While the larger screens with massive computing power understandably cost thousands of dollars, there are also more budget-minded options to fit your particular needs.
Best Side Imaging: Humminbird Helix with 360
Humminbird added forward-facing sonar this year with their ICAST award-winning MegaLive technology, but they’ve distinguished themselves from the competition for several years through their 360 technology, which as the name suggests sweeps around the boat to produce a full picture of every obstacle and piece of cover within a predetermined range.
The Apex and Solix electronics are at the top of the lineup, but Texas offshore wizard Keith Combs says he “like() the Helix because it’s very user friendly. It does everything I need it to do and it’s very simple and user-friendly, while remaining crystal clear. “I have great down-imaging, side-imaging, 360 and now front-looking with Mega Live. That’s something that no other company can offer me.”
He said that the combination of 360 and Mega Live is critical. The former allows him to get a complete picture of what’s around him, and the latter allows him to really bear down on individual objects and fish. “I can see exactly what’s going on.”
The Helix units are available in screens sizes from 5 inches up to 15 inches, the Solix comes in 10-, 12- and 15-inch models, and the Apex comes in 13-, 16- and 19-inch models.
The Best Fish Finder: Lowrance
Lowrance has been a leader in this space since founder Darrell Lowrance, often called “the father of modern marine electronics” transformed the sport of bass fishing from a bunch of bank beaters to a cadre of more educated anglers. Today the company carries on his legacy through products that are advanced and easy to use straight out of the box.
“You don’t have to mess with the setting to get great image quality,” said Louisiana pro and guide Clark Reehm. “In fact, you don’t have to do anything.”
The company recently added their version of forward-facing sonar called Active Target, and Reehm said it’s changed the way he fishes.
“Combined with my advanced mapping, I know my exact position and precisely where I want to cast. It’s a total system, everything goes hand-in-hand,” he explained. He runs four HDS 12 units on his Skeeter bass boat. Up front, one is typically split between mapping and two-dimensional sonar and the other is dedicated to Active Target. On the console, one is usually used for mapping, while the other is split between structure scanning and two-dimensional sonar. That gives him a complete picture of his environment and “helps me to identify catchable fish.”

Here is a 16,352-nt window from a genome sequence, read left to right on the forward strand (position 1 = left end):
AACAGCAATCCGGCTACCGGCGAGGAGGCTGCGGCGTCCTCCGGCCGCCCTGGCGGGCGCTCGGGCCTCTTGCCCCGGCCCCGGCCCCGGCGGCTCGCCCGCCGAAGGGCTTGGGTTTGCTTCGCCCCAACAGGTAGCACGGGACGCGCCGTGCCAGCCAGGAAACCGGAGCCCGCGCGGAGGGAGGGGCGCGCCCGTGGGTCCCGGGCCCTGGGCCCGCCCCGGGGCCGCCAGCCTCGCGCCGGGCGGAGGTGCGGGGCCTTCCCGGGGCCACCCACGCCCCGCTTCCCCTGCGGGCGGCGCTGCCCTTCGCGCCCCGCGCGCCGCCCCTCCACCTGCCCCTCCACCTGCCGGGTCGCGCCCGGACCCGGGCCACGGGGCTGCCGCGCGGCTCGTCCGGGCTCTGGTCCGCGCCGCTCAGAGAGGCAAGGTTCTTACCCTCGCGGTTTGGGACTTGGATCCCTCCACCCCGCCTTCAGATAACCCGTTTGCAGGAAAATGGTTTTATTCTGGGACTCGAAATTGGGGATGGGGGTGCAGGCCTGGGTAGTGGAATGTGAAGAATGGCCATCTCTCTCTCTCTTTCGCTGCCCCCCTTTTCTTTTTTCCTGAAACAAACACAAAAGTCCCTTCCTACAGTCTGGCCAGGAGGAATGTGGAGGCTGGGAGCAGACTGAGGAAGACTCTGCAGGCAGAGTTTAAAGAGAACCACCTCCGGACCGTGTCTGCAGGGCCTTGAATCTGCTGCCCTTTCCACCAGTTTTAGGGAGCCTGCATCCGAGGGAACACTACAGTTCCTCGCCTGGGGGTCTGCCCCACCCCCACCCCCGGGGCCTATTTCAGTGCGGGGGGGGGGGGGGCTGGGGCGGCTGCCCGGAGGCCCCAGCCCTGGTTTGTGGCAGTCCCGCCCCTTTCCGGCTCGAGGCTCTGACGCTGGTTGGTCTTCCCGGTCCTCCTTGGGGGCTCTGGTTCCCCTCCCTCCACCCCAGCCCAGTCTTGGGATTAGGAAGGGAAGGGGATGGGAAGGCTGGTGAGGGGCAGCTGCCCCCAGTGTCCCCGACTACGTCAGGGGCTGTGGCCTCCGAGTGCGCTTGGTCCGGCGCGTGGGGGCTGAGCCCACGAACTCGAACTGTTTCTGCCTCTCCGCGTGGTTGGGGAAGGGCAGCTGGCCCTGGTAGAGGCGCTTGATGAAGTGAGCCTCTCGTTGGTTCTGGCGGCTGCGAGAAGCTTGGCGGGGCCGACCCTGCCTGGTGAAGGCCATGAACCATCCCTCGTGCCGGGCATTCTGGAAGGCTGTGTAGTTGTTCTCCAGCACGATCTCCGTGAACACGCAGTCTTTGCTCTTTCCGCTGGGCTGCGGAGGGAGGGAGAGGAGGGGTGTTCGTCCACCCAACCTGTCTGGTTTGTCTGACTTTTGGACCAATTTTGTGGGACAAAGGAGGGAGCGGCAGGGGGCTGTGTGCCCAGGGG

The HDS graphs are available in 7-, 9-, 12- and 16-inch sizes, and support the company’s Active Imaging, LiveSight real-time sonar, StructureScan 3D with Active Imaging and Genesis Live onscreen mapping.
How Should Electronics Be Mounted?
Traditionally, most serious and best anglers have placed one electronics unit on the console of their boat and one on the bow, often with different features. For example, side-imaging may be more useful while driving, and front-facing may be more useful while operating the trolling motor. Often both units are networked to share GPS waypoints and other information.
If two units stretches your budget too far, it’s possible to put a single graph on the console on a swivel, and then rotate it depending on where in the boat you stand or sit.
Among top guides and professional anglers, the recent trend has been to run a total of four or five units, with varying functions on each screen, but this effort can quickly get up into the tens of thousands of dollars.
Other Considerations When Finding the Best Fish Finder
No matter which brand, model or size of sonar you purchase, you’ll need to make sure that your best fish finder is rigged properly to get the most out of it. That starts with having sufficient battery power. Modern units will drain subpar batteries in a heartbeat, potentially stranding you on the water and rendering your expensive “computers” into costly paperweights.
You’ll also need to use the appropriate transducer, rigged straight and at the proper depth, to get true pictures at all speeds. Depending on where it’s mounted, you may want to buy some sort of shield or protector to prevent it from getting knocked off by the next stump you hit.
Heavy gauge wiring will also limit the degradation of information and prevent interference. In fact, some anglers have gone to dedicated high-tech wiring systems to ensure that they have a crisp and uninterrupted picture at all times.
Additionally, while many high-end units come with mapping software pre-loaded, there are a variety of aftermarket chips that can enhance the experience. Some are even built by local guides to include unmarked boat lanes and hazards.
Remember, you don’t need to have the biggest screen or the most powerful models to use electronics correctly or efficiently. Get what you can afford and what suits your needs, but remember—no one every complained about having too much computing power or a screen that’s too big. When in doubt, get the best that you can.